“I support Boehner for Speaker. I think he has led with vision and principle, and I look forward to voting for John Boehner for Speaker of the House,” Pence said. “We are going to take back the Congress, and the Republican leader who brought us there is going to be Speaker of the House.”
Rep. Joe Barton (Texas), another one-time Boehner rival, said Boehner’s hard work for the party would lead to the Speakership if the GOP wins big.
“He’s done a good job as Minority Leader, and people that work hard to get us back in the majority I think should be rewarded,” Barton said.
Boehner headlined 127 events around the country in 2009 and raised $13.7 million compared with $23 million in the 2007-08 cycle.
But Boehner’s success is staked as much to the raw number of Republicans who are elected to the House in November as it is to the GOP agenda that his leadership team has begun to craft.
Former Majority Leader Dick Armey (Texas) said if anyone in the current Congress could put together a new “Contract With America” — something many Republicans say is needed once again — it would be Boehner.
“John Boehner is the last person still standing in Congress who understood what the Contract of America was and was committed to it and executed it the first time,” Armey told Roll Call. “If anybody can get it [done], it’s John Boehner. He’s been there and he’s stayed true to it.”
Chief Deputy Whip Kevin McCarthy (Calif.), who was tapped by Boehner to lead the effort to craft the agenda, said the document temporarily titled the “Commitment to America,” was not about Boehner or current party leadership.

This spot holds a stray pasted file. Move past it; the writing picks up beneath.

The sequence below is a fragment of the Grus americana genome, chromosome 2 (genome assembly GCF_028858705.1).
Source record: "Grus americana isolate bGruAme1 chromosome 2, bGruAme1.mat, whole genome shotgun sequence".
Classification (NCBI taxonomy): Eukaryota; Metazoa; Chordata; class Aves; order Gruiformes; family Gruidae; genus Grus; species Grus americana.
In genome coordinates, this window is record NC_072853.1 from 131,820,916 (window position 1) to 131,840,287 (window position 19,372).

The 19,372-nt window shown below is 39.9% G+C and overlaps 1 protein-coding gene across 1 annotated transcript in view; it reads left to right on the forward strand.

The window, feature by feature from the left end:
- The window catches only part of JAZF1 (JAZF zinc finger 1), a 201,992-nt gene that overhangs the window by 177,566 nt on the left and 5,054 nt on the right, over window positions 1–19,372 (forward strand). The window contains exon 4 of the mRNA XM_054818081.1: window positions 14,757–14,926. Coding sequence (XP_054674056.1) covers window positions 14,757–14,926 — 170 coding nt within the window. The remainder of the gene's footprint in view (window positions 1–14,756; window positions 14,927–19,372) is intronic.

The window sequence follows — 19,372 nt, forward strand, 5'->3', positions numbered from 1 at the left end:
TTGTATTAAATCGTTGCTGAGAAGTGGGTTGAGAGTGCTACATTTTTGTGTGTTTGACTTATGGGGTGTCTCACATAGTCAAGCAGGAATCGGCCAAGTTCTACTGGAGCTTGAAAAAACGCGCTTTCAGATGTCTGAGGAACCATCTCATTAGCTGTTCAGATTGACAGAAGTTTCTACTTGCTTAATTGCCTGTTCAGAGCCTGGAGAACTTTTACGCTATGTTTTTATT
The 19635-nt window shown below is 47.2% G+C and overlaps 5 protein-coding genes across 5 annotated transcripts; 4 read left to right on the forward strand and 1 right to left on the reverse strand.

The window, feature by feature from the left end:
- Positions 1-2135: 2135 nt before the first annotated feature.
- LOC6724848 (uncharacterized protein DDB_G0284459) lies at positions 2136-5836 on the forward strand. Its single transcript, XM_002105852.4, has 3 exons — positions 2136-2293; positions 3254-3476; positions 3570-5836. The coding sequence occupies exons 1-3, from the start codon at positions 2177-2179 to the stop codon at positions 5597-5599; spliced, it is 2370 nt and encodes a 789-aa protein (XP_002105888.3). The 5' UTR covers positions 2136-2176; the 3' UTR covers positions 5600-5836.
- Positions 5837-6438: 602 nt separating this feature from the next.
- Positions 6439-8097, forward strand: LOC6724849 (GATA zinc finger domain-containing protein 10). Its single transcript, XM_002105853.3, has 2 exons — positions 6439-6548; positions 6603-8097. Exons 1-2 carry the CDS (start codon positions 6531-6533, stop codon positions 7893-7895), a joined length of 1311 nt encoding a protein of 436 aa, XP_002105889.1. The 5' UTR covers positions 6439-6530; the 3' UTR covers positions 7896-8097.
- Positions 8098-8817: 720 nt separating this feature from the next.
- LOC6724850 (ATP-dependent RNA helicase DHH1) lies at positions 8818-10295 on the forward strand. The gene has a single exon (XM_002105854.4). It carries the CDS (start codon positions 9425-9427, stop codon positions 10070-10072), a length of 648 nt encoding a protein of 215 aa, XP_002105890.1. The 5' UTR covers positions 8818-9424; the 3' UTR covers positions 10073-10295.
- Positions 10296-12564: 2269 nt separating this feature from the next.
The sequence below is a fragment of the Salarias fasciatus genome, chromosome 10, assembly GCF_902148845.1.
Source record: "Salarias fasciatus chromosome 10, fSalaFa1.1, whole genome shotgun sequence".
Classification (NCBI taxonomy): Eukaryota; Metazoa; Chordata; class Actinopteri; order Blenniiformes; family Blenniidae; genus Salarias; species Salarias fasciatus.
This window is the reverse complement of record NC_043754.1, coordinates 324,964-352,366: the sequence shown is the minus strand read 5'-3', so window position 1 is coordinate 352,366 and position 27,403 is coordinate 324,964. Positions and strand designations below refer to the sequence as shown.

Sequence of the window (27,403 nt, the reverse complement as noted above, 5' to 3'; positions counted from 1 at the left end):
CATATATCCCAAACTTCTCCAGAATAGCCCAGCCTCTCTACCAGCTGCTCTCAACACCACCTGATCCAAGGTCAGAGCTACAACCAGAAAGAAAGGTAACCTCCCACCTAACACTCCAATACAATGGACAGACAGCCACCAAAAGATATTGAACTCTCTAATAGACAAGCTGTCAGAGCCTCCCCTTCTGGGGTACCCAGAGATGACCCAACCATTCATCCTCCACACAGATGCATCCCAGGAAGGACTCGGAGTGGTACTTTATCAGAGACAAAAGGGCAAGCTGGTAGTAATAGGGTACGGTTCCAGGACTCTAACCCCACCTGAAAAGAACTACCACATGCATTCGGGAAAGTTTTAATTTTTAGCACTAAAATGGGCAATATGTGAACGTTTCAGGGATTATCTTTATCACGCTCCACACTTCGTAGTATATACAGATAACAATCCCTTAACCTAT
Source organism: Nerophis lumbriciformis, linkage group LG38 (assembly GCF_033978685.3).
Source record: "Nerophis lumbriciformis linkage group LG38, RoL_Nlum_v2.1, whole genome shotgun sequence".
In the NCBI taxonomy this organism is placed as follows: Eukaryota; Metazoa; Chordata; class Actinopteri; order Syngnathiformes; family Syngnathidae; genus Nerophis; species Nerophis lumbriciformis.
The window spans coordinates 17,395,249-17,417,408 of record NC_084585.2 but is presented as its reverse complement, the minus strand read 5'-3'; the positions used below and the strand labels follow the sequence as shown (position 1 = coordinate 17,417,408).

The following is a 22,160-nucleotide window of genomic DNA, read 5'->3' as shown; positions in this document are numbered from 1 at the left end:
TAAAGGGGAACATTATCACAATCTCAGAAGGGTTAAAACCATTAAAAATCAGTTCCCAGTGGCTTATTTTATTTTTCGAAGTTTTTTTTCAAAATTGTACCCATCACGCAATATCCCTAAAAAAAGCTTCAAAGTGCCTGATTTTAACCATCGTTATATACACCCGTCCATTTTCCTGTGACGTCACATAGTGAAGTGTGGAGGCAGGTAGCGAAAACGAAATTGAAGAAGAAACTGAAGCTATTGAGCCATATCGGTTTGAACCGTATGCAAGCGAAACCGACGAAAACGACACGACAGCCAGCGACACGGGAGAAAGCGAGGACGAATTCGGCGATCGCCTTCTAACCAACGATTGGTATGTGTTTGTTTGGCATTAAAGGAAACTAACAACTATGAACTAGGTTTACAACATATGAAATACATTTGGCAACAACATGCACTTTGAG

“Boehner and I work together on this, laying out and making sure the process is open,” McCarthy said. “This is not a Republican platform. This is really about saving America; this is about solutions.”
McCarthy said he hopes to spend most of the year traveling the country to gather ideas for the new agenda.
Rep. Jeff Flake (Ariz.) said a bold agenda and the possibility of a Republican majority were undeniably linked.
“It’s difficult to see how we’ll get the majority unless we really take some positions as a caucus that are further than we’ve been willing to go so far in that way. If we do, it will be likely because [Boehner is] leading us,” he said.
But not all Republicans were thrilled with the inevitability of Speaker Boehner.
“Even though there is a great desire for aggressive, bolder new leadership, I don’t see how anybody would overtake Leader Boehner if you took 40 seats,” said one Member, who requested anonymity. “I don’t see that happening. I think by virtue of being at the right place at the right time he’ll become Speaker.”
Rep. Steve King (Iowa) argued that a potential Boehner Speakership could depend on the views of a new class of Republicans, and he added that focusing on future leadership races would not help them get elected.
“I’m really thinking about winning the majority, and I think that if we are advertising to the public that our goal is to elect an individual Speaker, that’s not going to resonate to people who want to have constitutional conservatives running this Congress,” he said. “I don’t think that there is a contradiction there, but I just mean that it shifts the focus.”